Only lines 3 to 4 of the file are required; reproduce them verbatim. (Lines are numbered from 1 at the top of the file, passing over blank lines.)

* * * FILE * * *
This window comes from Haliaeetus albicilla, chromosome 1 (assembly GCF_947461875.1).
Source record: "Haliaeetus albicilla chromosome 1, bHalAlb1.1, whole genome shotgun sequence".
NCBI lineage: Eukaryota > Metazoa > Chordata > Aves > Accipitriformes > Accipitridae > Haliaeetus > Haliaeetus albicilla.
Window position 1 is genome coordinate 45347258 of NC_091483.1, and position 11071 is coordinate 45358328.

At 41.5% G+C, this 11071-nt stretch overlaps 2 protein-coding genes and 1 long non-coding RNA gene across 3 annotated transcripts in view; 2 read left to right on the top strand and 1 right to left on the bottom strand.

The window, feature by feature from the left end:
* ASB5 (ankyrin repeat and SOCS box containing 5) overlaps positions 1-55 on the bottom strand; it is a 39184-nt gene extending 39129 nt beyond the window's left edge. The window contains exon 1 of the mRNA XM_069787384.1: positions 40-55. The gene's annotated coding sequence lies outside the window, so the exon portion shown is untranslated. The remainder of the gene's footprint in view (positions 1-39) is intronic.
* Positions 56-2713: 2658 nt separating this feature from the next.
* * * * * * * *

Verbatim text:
NCBI lineage: Eukaryota > Metazoa > Chordata > Aves > Accipitriformes > Accipitridae > Haliaeetus > Haliaeetus albicilla.
Window position 1 is genome coordinate 45347258 of NC_091483.1, and position 11071 is coordinate 45358328.